The thing is: the meaning of travel and work have both changed radically and the questions come from a wave in a turbulent ocean called the Internet.
Information is now accessible to everyone and people's trust and reputation have gone out of the papers and baking accounts to crowdsourcing data such as reviews. The internet has connected people all over the world in so many different ways that now we can re-imagine and design the way we want to live.
The answer runs on the Millennial generation (born between 1980 - 2000). Accounted for 1.8 billion people today, this generation counts for a quarter of the global population. Just in the US, they already represent 25% of the workforce. The rise of the numbers is so fast that by 2020, millennials will form 50% of the global workforce.
We don't want to work, we want to travel.
The consultancy company PWC conducted a study with millennials around the world, including those from its own staff, and found that this generation has a strong appetite for working overseas and 71% expect and want to do an overseas assignment during their career. Half of them said they would be willing to work in a less developed country to further their career. They are committed to their personal learning and development and value work-life balance more than financial reward.
The pursuit of experiences is not just on travel. A 2012 Net Impact survey found that young workers are more concerned with finding happiness and fulfillment at the office than ever before. The study shows that 88% saw a “positive culture” as essential to their dream job and that 86% felt the same way about work they found “interesting.” Fifty-eight percent said they would stomach a 15% pay cut to work for an organization “with values like my own.”
It seems like no one would be at the desk. The Future Workplace "Multiple Generations at Work" survey found that 90% of millennials expect to stay in a job less than 3 years, that means they would work in 15 - 20 different places in their lifetime. PWC also said that Millennials move quickly. Either to keep learning and moving upwards through an organization, either getting away quickly if their expectations are not being met.
But we don't want just to travel, we want to work and learn.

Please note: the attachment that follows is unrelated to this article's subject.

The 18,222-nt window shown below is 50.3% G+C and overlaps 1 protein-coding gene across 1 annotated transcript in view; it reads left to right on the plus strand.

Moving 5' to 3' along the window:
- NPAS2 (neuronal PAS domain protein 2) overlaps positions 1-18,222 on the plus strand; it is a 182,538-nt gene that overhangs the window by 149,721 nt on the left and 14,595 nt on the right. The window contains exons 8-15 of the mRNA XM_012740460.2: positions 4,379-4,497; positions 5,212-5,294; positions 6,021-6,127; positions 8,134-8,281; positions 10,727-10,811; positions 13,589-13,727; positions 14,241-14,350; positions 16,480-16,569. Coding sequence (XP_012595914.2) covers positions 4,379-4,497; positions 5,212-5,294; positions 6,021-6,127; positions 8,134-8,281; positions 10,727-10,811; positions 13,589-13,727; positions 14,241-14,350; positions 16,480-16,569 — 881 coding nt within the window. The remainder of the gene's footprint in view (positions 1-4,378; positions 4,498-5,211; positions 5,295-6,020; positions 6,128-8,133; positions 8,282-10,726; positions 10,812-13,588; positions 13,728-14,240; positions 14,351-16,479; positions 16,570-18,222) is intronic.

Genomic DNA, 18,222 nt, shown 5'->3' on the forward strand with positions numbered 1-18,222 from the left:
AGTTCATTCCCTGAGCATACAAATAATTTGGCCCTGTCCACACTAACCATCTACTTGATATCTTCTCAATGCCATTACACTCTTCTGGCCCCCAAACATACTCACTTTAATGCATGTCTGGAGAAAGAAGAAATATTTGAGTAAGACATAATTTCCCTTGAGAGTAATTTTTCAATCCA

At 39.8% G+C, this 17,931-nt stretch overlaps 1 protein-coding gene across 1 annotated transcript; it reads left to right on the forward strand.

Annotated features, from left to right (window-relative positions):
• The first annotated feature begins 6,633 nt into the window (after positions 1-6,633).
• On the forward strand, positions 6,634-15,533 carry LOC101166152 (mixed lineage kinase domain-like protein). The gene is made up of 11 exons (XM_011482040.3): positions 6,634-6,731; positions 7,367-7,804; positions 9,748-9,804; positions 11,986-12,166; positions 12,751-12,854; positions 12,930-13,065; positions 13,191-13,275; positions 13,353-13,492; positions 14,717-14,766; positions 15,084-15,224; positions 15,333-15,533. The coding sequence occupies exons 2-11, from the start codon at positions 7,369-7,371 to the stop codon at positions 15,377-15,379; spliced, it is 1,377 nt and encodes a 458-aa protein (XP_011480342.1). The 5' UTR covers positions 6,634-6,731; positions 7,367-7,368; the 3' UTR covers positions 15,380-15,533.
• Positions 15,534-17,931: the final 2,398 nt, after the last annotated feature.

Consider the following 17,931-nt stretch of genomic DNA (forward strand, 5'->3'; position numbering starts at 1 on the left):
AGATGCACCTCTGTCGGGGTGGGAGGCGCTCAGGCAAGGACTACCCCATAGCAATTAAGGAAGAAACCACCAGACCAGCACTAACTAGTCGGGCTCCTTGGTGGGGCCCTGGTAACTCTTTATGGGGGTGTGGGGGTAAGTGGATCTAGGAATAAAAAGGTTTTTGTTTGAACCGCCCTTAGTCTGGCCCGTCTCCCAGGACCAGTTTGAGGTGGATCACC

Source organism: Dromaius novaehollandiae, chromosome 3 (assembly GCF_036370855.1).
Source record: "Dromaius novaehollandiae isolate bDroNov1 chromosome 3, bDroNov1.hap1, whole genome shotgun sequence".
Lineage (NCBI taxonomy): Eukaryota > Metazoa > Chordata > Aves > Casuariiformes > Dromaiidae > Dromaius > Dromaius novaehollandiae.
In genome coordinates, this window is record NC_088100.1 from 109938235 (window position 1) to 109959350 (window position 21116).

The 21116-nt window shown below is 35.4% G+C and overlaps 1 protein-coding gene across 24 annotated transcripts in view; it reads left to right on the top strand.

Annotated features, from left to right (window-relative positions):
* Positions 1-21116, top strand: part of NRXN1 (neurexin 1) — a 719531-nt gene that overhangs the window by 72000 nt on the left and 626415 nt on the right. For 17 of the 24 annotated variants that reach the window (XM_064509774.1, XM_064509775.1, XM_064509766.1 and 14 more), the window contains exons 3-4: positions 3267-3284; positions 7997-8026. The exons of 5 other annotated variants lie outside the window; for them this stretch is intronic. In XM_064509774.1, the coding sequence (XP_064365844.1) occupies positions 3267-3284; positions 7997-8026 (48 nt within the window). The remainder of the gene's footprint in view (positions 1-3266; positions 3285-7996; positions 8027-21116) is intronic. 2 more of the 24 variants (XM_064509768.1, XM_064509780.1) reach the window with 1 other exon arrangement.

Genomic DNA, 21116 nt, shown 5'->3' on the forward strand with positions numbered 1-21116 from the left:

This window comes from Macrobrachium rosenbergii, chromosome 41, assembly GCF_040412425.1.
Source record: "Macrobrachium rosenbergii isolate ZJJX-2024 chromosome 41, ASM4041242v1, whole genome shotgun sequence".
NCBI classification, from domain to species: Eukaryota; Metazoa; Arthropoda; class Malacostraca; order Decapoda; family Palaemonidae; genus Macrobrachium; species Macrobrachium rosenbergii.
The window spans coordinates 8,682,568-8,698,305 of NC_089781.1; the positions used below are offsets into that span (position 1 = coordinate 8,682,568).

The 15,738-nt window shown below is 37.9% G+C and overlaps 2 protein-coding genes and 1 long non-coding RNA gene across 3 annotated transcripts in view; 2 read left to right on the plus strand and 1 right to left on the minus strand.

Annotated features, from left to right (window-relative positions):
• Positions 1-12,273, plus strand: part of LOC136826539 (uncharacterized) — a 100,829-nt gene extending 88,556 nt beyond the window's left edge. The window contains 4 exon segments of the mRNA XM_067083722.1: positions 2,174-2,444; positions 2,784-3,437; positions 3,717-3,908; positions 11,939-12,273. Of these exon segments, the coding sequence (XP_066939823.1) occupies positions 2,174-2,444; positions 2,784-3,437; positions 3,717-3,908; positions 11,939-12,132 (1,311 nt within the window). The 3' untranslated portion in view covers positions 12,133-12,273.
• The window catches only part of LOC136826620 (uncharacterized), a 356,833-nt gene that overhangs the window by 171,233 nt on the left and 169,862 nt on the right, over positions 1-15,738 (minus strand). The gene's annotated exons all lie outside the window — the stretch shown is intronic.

Millennials want a break from traditional tours and explore traveling as a form of education. They want to learn from their experiences, from the communities they visit, from the people they collaborate and share things in commun. They expect much more from a trip, they want to immerse themselves into the local culture and do things they've never done before.
According to WYSE Travel Confederation, millennial travelers already use their extended trips for learning purposes. Twenty-two percent want to learn a new language, 15% want to gain more work experience and 15% would like to study. These numbers have all increased since 2007.
And it looks like the wave will just get bigger. By 2020, 320 million international trips are expected to be made by youth travelers each year, a 47% increase from 217 million in 2013. The United Nations estimates that 20% of all international tourists are young people, nearly 200 million travelers that generate $180 billion in annual tourism revenue.
We are redefining the meaning of traveling and standard vacation in favor of extended, meaningful experiences. WYSE Travel Confederation found that travelers are not as interested in "the traditional sun, sea and holidays" anymore. They are exploring more remote destinations, staying in hostels instead of hotels, and choosing long-term backpacking trips
Let's blame the internet!
Millennials expect to spend their money and time on things they value and would like to learn. They want to fulfill their lives doing things they believe is good for all. They engage projects with purposes which they value. Everything is possible now with the internet and no one wants to spend their lives doing what they don't like to do, there is just no point for wasting time and saving money to achieve our dreams.
Now it's not a matter of what you can have, but who you could be. In the end, life is all about experiences.
This wave is bigger than me and you my friend, and it's coming very fast. We must run, or we must ride it!